Spirits apparently think this set-up resembles joss sticks, and may possess the person behind the meal while attempting to eat it.

2.Don’t open your umbrella inside the house

Using your umbrella at night may invite spirits to take shelter under them with you.

Upon reaching home, you shouldn’t open your umbrella within your house as some believe that this may bring the spirits into your home.

3.Don’t leave your front door open all night

Besides common-sense reasons like attracting burglars, some believe that leaving the front door of a home or office open all night may invite negative energy into your premises.

4.Never kill rare insects that visit your house

You’ve probably heard of this superstition before, especially from the older generation.

Moths, grasshoppers & butterflies may be a manifestation of your ancestors paying a visit during the seventh month.

So do be reminded not to kill any less common insects that visit your house.

5.No peeing on trees

Though the urge may come suddenly to you, peeing in public areas is a crime in Singapore, with a maximum fine of $1,000.

Worse still, the act may offend spirits lurking in the area, so consider yourself duly warned.

6.Avoid swimming at night If you enjoy taking a dip at night, you may want to schedule your daily swim at little earlier during this month.

Some believe that vengeful ghosts who have drowned in the past may pull or drag you underwater to meet the same fate.

7.Don’t sit in the front row

Stages will be set up for ‘getai’ performances to entertain our ‘brothers & sisters’ from the other realm.

As they are considered the VIP guests, do not occupy the front row seats. It is believed that people with ‘low luck’ who sit in these seats, may risk getting possessed by the opera-loving spirits.

8.Don’t kick offerings to hungry ghosts

If you spy stray iced gem biscuits, or brown steamed cakes and sweets with joss sticks along our streets, please do not disturb them.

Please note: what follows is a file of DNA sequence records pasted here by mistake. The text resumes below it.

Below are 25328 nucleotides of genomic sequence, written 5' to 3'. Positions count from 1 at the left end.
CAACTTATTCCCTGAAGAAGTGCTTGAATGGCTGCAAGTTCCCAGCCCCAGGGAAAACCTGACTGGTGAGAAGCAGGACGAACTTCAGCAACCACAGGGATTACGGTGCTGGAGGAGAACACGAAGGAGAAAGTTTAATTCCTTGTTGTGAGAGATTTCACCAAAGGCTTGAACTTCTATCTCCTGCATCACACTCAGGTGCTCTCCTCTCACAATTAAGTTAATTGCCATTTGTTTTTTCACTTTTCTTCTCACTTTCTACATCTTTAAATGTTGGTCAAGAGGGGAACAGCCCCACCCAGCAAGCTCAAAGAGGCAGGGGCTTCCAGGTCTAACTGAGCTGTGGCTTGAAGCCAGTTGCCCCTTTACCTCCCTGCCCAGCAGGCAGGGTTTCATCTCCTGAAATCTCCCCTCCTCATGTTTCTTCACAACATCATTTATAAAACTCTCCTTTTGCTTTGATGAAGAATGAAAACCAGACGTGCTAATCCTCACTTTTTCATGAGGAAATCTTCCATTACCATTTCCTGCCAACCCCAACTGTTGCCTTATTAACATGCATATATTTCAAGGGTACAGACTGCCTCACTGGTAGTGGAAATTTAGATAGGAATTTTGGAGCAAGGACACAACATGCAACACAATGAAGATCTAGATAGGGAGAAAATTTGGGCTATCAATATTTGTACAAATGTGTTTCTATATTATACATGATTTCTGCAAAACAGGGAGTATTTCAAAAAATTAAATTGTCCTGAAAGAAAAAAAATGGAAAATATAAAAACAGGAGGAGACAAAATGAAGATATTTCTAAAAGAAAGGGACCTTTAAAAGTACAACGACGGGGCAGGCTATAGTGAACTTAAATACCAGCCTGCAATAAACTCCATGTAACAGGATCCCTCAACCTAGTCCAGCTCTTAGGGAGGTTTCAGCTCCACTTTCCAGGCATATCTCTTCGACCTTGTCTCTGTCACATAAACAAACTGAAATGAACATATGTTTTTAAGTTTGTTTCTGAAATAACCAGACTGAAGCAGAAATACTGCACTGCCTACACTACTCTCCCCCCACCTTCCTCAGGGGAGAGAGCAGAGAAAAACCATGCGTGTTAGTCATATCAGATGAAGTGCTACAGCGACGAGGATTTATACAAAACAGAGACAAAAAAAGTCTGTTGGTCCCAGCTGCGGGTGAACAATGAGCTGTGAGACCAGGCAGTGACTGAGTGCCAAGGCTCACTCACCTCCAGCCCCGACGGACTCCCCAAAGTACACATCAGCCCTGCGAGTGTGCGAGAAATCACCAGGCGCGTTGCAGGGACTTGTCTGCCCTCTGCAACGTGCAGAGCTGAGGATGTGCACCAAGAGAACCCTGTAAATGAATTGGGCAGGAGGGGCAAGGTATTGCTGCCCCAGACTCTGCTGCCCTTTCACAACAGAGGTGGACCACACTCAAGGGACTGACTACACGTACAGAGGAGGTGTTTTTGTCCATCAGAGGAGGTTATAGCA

These are offerings meant to appease the hungry spirits.

9.Avoid playing games that involve summoning spirits for fun

In the seventh month, people believe that spirits are more powerful.

Thus, when attempting to call upon ghosts to do your bidding, you risk enticing malevolent ghosts to play along.

10.Don’t respond when someone calls your name from behind

If you’re wandering around at night alone, do not respond when someone calls your name from behind.

The belief is that you may encounter a spirit instead of a regular human.

11.Try not to gossip about ghosts

Idle gossip or bragging that you aren’t afraid of any ghosts, may offend wandering spirits.

Your bravado may even challenge them to make an appearance, to ‘put you in your place’.

12.Avoid getting married & moving house

The seventh lunar month is widely considered an inauspicious period to get married or move to a new house.

As spirits are believed to be wandering around, believers think engaging in festivities may invite them to ‘join in’, even if they’re not welcome.

That said, though these beliefs should be taken with a pinch of salt, consider yourself wiser to the ways of our older generation.